Queen Elizabeth's eldest son and heir "has been displaying mild symptoms but otherwise remains in good health"

By Simon Perry Stephanie Petit
March 25, 2020 10:15 AM

Prince Charles and Camilla, Duchess of Cornwall, are doing what the royal family does best after he tested positive for coronavirus: keeping calm and carrying on.

Queen Elizabeth‘s eldest son and heir “has been displaying mild symptoms but otherwise remains in good health” as he continues to work from Birkhall, their Balmoral estate in Scotland. Camilla is separately self-isolating despite testing negative for the respiratory illness — and remaining positive about the situation.

“Both of them remain in good spirits. There is a sense of keeping calm and carrying on,” a palace source tells PEOPLE. “The duchess is concerned for him, but she is aware of his own good spirits and therefore is keeping a close eye on him and mindful of her own situation. She is upbeat.”

RELATED: All the Times the Royal Family Has Kept Calm and Carried On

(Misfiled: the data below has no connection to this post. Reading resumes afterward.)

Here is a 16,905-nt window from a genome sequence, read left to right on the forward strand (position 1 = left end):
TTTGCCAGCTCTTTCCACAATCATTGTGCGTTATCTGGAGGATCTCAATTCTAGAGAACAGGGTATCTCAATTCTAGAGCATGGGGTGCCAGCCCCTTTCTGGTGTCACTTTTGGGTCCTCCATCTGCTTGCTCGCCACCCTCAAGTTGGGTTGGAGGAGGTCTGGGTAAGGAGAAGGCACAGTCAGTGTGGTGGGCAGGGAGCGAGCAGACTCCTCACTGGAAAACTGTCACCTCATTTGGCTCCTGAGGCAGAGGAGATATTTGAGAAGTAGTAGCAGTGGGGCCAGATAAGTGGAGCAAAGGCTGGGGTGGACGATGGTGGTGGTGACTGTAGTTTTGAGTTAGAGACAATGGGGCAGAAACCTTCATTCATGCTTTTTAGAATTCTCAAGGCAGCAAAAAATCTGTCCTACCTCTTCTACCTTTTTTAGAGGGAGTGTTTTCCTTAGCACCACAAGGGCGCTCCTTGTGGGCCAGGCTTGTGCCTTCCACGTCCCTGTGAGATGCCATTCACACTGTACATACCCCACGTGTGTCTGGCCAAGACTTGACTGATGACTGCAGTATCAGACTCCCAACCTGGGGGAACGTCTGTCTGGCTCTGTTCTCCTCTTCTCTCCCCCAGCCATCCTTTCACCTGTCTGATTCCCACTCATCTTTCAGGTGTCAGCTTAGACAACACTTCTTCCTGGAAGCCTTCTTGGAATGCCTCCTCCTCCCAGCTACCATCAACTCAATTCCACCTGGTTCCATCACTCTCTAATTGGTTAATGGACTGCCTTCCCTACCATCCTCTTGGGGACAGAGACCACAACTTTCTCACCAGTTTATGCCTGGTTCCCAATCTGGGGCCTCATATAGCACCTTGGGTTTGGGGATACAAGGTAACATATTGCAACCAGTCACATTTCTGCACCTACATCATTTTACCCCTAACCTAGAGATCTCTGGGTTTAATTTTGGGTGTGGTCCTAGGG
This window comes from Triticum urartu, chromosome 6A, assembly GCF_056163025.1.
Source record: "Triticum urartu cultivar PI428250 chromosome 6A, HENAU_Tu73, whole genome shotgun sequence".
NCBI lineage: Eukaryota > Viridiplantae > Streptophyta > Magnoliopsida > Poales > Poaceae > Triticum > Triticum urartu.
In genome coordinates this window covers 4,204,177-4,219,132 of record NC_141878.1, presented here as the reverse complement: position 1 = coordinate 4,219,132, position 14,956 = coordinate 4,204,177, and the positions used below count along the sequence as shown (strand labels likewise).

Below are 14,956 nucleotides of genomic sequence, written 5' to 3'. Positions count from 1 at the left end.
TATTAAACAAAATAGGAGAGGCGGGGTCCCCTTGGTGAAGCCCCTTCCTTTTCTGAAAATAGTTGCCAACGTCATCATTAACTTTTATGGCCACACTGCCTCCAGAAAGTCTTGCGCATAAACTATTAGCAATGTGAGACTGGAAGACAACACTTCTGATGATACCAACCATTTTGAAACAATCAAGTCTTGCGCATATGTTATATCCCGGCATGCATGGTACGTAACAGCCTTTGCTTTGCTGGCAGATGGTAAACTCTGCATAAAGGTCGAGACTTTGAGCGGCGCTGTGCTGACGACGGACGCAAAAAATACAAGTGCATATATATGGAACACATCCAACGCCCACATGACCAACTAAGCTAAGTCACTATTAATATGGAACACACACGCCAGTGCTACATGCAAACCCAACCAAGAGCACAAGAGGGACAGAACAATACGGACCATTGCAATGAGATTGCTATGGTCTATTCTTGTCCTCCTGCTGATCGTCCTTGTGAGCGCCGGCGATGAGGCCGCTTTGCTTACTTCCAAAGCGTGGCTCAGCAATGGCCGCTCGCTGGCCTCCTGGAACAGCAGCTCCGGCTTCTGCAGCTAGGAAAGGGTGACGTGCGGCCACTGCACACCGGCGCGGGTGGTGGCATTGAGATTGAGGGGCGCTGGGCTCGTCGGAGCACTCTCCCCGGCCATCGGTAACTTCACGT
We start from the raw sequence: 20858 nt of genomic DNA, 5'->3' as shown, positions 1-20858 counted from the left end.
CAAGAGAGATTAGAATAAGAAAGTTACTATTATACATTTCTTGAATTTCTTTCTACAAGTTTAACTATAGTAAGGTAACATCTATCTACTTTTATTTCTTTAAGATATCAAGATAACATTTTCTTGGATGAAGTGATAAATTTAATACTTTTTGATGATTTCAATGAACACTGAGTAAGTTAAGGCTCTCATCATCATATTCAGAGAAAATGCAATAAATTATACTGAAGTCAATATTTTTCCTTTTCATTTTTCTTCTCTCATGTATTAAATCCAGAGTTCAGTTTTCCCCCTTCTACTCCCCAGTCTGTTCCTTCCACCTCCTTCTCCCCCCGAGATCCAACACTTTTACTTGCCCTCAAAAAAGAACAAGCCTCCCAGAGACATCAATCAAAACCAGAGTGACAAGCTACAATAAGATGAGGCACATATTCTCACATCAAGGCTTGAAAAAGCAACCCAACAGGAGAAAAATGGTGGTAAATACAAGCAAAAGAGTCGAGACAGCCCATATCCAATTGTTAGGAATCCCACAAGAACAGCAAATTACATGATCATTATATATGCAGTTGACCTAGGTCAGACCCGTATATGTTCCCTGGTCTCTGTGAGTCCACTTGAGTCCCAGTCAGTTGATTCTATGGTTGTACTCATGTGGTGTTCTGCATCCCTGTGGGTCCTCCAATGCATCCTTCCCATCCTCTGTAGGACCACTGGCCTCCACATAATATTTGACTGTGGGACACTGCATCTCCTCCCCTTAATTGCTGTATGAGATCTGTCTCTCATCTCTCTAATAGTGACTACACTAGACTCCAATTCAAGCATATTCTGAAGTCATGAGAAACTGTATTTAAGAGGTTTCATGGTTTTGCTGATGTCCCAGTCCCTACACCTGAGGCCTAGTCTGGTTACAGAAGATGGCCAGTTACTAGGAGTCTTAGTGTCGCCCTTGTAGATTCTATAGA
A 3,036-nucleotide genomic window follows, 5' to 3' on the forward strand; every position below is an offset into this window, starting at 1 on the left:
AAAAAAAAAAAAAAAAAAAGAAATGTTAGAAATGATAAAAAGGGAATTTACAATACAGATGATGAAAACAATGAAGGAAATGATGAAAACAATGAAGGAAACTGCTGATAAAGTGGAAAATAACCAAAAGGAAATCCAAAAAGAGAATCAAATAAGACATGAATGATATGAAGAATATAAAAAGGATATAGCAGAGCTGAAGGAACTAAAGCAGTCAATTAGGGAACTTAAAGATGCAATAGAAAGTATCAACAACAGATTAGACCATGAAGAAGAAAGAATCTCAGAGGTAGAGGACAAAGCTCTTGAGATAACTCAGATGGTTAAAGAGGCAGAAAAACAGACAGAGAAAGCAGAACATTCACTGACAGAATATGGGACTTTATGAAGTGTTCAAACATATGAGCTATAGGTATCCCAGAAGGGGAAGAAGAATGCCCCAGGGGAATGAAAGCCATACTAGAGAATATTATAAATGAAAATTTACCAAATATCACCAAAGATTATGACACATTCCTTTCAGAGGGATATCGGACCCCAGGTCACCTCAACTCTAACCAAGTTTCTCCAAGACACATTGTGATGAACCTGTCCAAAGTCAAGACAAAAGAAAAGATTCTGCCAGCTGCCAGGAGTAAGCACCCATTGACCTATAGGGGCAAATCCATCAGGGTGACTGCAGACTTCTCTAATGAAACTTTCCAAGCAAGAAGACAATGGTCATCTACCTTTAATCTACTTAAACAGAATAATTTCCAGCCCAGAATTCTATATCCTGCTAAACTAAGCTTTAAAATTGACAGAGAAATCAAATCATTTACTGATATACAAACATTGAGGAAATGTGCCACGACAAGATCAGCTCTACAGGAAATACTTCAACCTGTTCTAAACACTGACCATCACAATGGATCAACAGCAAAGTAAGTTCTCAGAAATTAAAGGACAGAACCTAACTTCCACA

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Prince Charles and Camilla, Duchess of Cornwall
Chris Jackson/Getty Images

The couple were not isolating from one another ahead of Prince Charles‘ positive test results. Once he was diagnosed, they went into separate self-isolation.

Clarence House noted, “It is not possible to ascertain from whom the Prince caught the virus, owing to the high number of engagements he carried out in his public role during recent weeks.”

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Prince Charles and Camilla, Duchess of Cornwall
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Prince Charles is the first member of the British Royal family to be diagnosed with coronavirus, though several others have spoken out about the pandemic.

Prince William shared a personal video message amid the coronavirus crisis last week, saying: “Whenever and wherever adversity strikes, the people of the U.K. have a unique ability to pull together. The way that local communities support those affected shows the very best of our values and human nature.”

As information about the coronavirus pandemic rapidly changes, PEOPLE is committed to providing the most recent data in our coverage. Some of the information in this story may have changed after publication. For the latest on COVID-19, readers are encouraged to use online resources from CDC, WHO, and local public health departments and visit our coronavirus hub.

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